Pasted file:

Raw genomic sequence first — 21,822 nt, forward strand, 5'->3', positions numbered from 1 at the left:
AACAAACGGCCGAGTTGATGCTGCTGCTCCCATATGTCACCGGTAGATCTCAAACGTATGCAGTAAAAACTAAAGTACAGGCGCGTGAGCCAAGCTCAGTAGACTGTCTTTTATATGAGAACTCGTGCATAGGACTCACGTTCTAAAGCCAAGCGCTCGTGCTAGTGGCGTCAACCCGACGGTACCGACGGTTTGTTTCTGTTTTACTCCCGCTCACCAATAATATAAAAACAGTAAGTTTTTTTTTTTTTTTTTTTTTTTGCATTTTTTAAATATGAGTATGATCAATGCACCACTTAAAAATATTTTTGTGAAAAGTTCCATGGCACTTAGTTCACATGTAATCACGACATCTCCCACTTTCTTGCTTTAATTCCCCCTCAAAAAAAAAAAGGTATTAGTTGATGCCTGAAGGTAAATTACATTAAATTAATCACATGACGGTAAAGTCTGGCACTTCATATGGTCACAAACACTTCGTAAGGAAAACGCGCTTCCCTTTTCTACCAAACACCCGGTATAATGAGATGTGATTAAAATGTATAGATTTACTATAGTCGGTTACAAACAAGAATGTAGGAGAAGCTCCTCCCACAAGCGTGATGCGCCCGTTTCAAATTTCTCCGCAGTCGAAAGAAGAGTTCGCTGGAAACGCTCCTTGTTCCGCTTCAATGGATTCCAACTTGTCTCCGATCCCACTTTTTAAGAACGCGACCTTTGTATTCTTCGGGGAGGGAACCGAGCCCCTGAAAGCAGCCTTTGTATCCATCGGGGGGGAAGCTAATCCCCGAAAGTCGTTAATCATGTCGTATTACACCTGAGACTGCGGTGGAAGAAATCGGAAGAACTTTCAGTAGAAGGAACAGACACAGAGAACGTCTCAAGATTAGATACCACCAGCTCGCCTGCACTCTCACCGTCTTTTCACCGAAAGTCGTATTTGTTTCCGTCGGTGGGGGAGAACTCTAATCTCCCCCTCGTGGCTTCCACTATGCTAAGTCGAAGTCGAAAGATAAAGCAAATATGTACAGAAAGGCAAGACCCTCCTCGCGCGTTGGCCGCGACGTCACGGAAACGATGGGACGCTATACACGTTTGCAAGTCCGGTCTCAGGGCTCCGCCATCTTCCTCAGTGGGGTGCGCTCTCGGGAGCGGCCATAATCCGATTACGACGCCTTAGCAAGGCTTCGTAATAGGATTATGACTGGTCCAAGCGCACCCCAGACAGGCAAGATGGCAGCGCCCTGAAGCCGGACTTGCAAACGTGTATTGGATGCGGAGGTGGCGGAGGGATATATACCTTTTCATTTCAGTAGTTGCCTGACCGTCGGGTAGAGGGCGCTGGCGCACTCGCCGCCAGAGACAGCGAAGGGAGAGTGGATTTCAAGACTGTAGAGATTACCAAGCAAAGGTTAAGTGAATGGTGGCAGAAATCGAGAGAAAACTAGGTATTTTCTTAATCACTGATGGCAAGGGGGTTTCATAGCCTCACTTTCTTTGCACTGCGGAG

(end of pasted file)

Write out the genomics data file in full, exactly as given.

Raw genomic sequence first — 21,822 nt, forward strand, 5'->3', positions numbered from 1 at the left:
AACAAACGGCCGAGTTGATGCTGCTGCTCCCATATGTCACCGGTAGATCTCAAACGTATGCAGTAAAAACTAAAGTACAGGCGCGTGAGCCAAGCTCAGTAGACTGTCTTTTATATGAGAACTCGTGCATAGGACTCACGTTCTAAAGCCAAGCGCTCGTGCTAGTGGCGTCAACCCGACGGTACCGACGGTTTGTTTCTGTTTTACTCCCGCTCACCAATAATATAAAAACAGTAAGTTTTTTTTTTTTTTTTTTTTTTTGCATTTTTTAAATATGAGTATGATCAATGCACCACTTAAAAATATTTTTGTGAAAAGTTCCATGGCACTTAGTTCACATGTAATCACGACATCTCCCACTTTCTTGCTTTAATTCCCCCTCAAAAAAAAAAAGGTATTAGTTGATGCCTGAAGGTAAATTACATTAAATTAATCACATGACGGTAAAGTCTGGCACTTCATATGGTCACAAACACTTCGTAAGGAAAACGCGCTTCCCTTTTCTACCAAACACCCGGTATAATGAGATGTGATTAAAATGTATAGATTTACTATAGTCGGTTACAAACAAGAATGTAGGAGAAGCTCCTCCCACAAGCGTGATGCGCCCGTTTCAAATTTCTCCGCAGTCGAAAGAAGAGTTCGCTGGAAACGCTCCTTGTTCCGCTTCAATGGATTCCAACTTGTCTCCGATCCCACTTTTTAAGAACGCGACCTTTGTATTCTTCGGGGAGGGAACCGAGCCCCTGAAAGCAGCCTTTGTATCCATCGGGGGGGAAGCTAATCCCCGAAAGTCGTTAATCATGTCGTATTACACCTGAGACTGCGGTGGAAGAAATCGGAAGAACTTTCAGTAGAAGGAACAGACACAGAGAACGTCTCAAGATTAGATACCACCAGCTCGCCTGCACTCTCACCGTCTTTTCACCGAAAGTCGTATTTGTTTCCGTCGGTGGGGGAGAACTCTAATCTCCCCCTCGTGGCTTCCACTATGCTAAGTCGAAGTCGAAAGATAAAGCAAATATGTACAGAAAGGCAAGACCCTCCTCGCGCGTTGGCCGCGACGTCACGGAAACGATGGGACGCTATACACGTTTGCAAGTCCGGTCTCAGGGCTCCGCCATCTTCCTCAGTGGGGTGCGCTCTCGGGAGCGGCCATAATCCGATTACGACGCCTTAGCAAGGCTTCGTAATAGGATTATGACTGGTCCAAGCGCACCCCAGACAGGCAAGATGGCAGCGCCCTGAAGCCGGACTTGCAAACGTGTATTGGATGCGGAGGTGGCGGAGGGATATATACCTTTTCATTTCAGTAGTTGCCTGACCGTCGGGTAGAGGGCGCTGGCGCACTCGCCGCCAGAGACAGCGAAGGGAGAGTGGATTTCAAGACTGTAGAGATTACCAAGCAAAGGTTAAGTGAATGGTGGCAGAAATCGAGAGAAAACTAGGTATTTTCTTAATCACTGATGGCAAGGGGGTTTCATAGCCTCACTTTCTTTGCACTGCGGAG